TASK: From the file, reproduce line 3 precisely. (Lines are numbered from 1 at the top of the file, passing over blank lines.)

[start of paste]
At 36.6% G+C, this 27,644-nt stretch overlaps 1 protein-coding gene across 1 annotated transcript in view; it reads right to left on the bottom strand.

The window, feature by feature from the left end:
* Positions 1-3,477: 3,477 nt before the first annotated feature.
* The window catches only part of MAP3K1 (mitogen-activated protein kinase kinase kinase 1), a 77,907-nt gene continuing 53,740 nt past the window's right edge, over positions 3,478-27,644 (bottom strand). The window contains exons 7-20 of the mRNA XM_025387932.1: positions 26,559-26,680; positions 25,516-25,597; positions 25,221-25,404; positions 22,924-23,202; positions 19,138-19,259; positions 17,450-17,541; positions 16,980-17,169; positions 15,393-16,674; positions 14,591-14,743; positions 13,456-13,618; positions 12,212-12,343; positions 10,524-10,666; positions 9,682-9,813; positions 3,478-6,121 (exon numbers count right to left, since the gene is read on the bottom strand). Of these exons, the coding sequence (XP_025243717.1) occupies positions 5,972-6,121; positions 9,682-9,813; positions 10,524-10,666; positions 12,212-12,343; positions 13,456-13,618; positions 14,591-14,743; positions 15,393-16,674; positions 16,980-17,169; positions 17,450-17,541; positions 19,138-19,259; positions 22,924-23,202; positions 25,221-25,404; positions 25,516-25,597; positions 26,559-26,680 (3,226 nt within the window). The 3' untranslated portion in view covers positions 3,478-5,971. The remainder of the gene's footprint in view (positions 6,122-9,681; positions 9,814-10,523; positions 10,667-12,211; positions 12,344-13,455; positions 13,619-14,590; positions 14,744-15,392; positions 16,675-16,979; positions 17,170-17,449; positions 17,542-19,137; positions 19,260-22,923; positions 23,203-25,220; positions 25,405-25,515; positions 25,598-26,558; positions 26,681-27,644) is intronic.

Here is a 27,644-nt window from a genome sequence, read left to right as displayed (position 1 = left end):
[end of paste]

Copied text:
* Positions 1-3,477: 3,477 nt before the first annotated feature.